The first South American central bank to cut rates speaks of caution

(Bloomberg Opinion) — South America’s central bank, the first to cut interest rates this year, is pledging to maintain tight monetary policy with moderate additional cuts in 2023 to keep consumer price increases and inflation expectations on track.

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Uruguay’s central bank cut its benchmark rate by a quarter point to 11.25% in April and kept it unchanged in May. The central bank’s latest forecast is for a gradual rate cut in 2023, with cuts increasing to 8% next year.

„We understand that the conditions are there for these rates to fall, understanding that inflation and expectations are moving towards the target range,” the company’s president, Diego Labat, said in an interview. The benchmark rate will contract briefly during the easing cycle, he added.

Labatt said inflation could enter the target range of 3-6% from the first quarter of next year.

Most of Latin America’s central banks have not cut interest rates after nearly two years of tight monetary policy, as they wait for further confirmation that cooling inflation will hit their targets.

Before the post-pandemic reopening and the war in Ukraine, Uruguay already had one of the highest inflation rates in the region (an average of 8.6% per year since 2000). Consumer prices rose 7.1% in May, the slowest pace in two years, led by a big drop in fruit and vegetable prices.

Tighter monetary policy and economic growth of about 2% should keep inflation down, although unions are likely to win real wage increases in wage negotiations this year, Labat said.

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Development Impact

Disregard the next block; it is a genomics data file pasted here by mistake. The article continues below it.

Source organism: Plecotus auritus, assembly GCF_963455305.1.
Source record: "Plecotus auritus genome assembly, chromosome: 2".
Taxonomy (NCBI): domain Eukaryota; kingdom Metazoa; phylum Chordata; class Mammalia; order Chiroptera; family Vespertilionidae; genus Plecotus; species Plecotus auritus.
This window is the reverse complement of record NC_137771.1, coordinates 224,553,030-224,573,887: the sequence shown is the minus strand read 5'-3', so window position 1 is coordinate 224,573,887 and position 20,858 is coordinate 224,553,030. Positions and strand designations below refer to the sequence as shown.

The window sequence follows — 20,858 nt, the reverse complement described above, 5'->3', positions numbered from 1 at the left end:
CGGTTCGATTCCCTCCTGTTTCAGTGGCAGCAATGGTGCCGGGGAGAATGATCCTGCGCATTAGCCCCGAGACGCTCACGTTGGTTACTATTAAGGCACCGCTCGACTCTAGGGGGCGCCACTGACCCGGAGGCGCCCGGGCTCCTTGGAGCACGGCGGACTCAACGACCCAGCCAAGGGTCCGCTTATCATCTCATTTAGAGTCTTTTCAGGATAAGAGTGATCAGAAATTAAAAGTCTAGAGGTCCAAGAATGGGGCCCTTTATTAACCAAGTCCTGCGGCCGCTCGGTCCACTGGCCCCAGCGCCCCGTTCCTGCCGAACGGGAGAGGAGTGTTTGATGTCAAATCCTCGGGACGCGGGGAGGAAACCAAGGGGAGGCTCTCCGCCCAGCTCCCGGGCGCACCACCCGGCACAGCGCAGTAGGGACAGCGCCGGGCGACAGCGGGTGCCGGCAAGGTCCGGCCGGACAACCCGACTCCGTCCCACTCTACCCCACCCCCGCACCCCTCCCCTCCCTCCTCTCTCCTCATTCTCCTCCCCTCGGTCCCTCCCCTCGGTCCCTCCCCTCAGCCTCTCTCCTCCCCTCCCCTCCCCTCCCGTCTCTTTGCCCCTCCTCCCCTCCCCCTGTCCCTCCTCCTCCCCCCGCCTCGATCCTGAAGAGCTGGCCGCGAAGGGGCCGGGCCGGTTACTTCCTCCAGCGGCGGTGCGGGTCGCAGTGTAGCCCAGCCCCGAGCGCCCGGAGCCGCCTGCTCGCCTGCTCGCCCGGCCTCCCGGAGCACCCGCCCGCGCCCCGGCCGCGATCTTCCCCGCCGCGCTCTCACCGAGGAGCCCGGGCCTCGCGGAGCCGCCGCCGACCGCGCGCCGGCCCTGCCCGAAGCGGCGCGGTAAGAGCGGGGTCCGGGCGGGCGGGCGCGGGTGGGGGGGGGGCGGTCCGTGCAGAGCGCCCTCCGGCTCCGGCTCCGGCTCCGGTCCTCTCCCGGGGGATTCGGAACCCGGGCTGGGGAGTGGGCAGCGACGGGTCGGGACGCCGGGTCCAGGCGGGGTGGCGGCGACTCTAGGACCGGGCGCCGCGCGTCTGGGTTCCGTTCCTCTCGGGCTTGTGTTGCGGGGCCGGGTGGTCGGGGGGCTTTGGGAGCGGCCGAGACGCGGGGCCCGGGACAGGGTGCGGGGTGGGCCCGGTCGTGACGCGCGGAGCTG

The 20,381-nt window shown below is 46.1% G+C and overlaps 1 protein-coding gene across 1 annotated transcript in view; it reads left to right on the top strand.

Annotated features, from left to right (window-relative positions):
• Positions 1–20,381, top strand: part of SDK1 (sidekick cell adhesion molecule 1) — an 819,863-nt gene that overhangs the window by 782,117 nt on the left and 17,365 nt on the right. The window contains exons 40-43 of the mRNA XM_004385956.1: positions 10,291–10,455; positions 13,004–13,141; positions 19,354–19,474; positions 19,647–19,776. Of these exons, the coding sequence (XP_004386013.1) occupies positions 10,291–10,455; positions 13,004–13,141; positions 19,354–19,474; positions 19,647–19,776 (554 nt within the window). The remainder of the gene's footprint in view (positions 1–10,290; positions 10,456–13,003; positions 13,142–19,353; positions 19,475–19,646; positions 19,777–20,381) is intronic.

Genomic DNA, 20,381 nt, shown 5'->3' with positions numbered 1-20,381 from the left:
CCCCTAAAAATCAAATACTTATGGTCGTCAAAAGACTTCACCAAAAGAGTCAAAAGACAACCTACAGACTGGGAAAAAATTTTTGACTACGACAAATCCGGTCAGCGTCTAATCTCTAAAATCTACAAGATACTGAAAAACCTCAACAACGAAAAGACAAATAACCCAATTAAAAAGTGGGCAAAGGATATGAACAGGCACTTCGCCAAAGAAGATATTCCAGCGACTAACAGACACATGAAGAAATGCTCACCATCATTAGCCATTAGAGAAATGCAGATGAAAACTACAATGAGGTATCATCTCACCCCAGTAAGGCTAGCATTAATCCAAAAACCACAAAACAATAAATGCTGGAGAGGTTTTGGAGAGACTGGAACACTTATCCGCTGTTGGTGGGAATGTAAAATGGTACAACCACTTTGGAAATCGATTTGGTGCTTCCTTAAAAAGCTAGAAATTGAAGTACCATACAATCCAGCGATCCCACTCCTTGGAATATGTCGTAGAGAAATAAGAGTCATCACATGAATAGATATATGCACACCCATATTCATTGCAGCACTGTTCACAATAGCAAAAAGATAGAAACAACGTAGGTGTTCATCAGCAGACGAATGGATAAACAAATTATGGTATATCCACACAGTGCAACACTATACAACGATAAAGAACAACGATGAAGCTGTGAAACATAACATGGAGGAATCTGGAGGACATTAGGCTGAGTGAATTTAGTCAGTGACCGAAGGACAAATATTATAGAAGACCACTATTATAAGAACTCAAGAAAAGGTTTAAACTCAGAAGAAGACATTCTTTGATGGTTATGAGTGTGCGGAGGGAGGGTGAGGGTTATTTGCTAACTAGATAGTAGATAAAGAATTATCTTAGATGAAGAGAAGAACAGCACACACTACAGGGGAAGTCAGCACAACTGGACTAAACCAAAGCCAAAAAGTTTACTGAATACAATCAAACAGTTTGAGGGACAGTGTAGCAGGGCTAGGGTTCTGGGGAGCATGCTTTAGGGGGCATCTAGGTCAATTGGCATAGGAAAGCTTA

After growing 4.9% last year, Uruguay’s economy is slowing sharply as a record drought prompts the government to target an 11% drop in exports by 2023.

In a move that could boost trade, the central bank is in talks with its counterpart in Argentina to implement a bilateral payment system that would allow importers and exporters to pay in local currencies instead of US dollars, Labat said.

The Local Currency Payment System, or SML, is run by the central banks of Argentina, Brazil, Paraguay, and Uruguay. Uruguayan exporters want to renew the SML so that dollar-hungry Argentine companies can buy their products.

Argentina’s economic crisis is also robbing its neighbors of growth, prompting Uruguayans to cross the border to buy cheap food and fuel or take deeply discounted vacations to tourist destinations like Buenos Aires. With a shortage of dollars in Argentina and inflation running at 100%, local businesses are unable to compete and basic consumer goods are less than half the price in Uruguay.

This trend helps reduce inflation in Uruguay. „It’s a factor that clearly helps the margin,” Labatt said.

Looking ahead, the central bank sees positive developments on the inflation front, he said.

„To the extent that we see expectations moving toward the range, this rate drop is possible for us. As I said, it will be as slow as necessary and as the data evolves,” Labatt said.

Translated by Malu Poveda.

Nota Original: Restricted First South American Central Bank Says Warning Needed

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